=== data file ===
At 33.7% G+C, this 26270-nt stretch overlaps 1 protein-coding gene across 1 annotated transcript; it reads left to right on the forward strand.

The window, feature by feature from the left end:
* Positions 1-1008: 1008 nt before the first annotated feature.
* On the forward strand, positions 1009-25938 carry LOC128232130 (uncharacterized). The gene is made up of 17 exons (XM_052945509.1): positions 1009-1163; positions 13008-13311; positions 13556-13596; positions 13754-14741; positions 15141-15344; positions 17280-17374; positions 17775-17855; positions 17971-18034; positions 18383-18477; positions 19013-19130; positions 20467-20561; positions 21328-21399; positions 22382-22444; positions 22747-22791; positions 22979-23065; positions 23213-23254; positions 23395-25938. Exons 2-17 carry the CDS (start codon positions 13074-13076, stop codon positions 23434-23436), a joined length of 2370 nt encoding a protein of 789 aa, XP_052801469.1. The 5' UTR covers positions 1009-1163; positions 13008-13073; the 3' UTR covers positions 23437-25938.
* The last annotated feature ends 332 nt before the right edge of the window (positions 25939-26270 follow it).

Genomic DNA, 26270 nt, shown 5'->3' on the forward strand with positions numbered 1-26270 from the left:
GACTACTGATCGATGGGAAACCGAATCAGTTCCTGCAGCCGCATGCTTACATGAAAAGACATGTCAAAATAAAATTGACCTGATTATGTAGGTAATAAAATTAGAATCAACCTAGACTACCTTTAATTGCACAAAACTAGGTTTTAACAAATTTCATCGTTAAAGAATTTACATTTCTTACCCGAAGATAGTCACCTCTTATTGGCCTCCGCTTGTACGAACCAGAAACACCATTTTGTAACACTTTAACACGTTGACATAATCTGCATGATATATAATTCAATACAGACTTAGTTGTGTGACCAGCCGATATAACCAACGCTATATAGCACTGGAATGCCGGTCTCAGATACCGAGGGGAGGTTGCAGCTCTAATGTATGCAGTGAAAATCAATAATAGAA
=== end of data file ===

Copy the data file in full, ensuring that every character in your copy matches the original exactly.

At 33.7% G+C, this 26270-nt stretch overlaps 1 protein-coding gene across 1 annotated transcript; it reads left to right on the forward strand.

The window, feature by feature from the left end:
* Positions 1-1008: 1008 nt before the first annotated feature.
* On the forward strand, positions 1009-25938 carry LOC128232130 (uncharacterized). The gene is made up of 17 exons (XM_052945509.1): positions 1009-1163; positions 13008-13311; positions 13556-13596; positions 13754-14741; positions 15141-15344; positions 17280-17374; positions 17775-17855; positions 17971-18034; positions 18383-18477; positions 19013-19130; positions 20467-20561; positions 21328-21399; positions 22382-22444; positions 22747-22791; positions 22979-23065; positions 23213-23254; positions 23395-25938. Exons 2-17 carry the CDS (start codon positions 13074-13076, stop codon positions 23434-23436), a joined length of 2370 nt encoding a protein of 789 aa, XP_052801469.1. The 5' UTR covers positions 1009-1163; positions 13008-13073; the 3' UTR covers positions 23437-25938.
* The last annotated feature ends 332 nt before the right edge of the window (positions 25939-26270 follow it).

Genomic DNA, 26270 nt, shown 5'->3' on the forward strand with positions numbered 1-26270 from the left:
GACTACTGATCGATGGGAAACCGAATCAGTTCCTGCAGCCGCATGCTTACATGAAAAGACATGTCAAAATAAAATTGACCTGATTATGTAGGTAATAAAATTAGAATCAACCTAGACTACCTTTAATTGCACAAAACTAGGTTTTAACAAATTTCATCGTTAAAGAATTTACATTTCTTACCCGAAGATAGTCACCTCTTATTGGCCTCCGCTTGTACGAACCAGAAACACCATTTTGTAACACTTTAACACGTTGACATAATCTGCATGATATATAATTCAATACAGACTTAGTTGTGTGACCAGCCGATATAACCAACGCTATATAGCACTGGAATGCCGGTCTCAGATACCGAGGGGAGGTTGCAGCTCTAATGTATGCAGTGAAAATCAATAATAGAA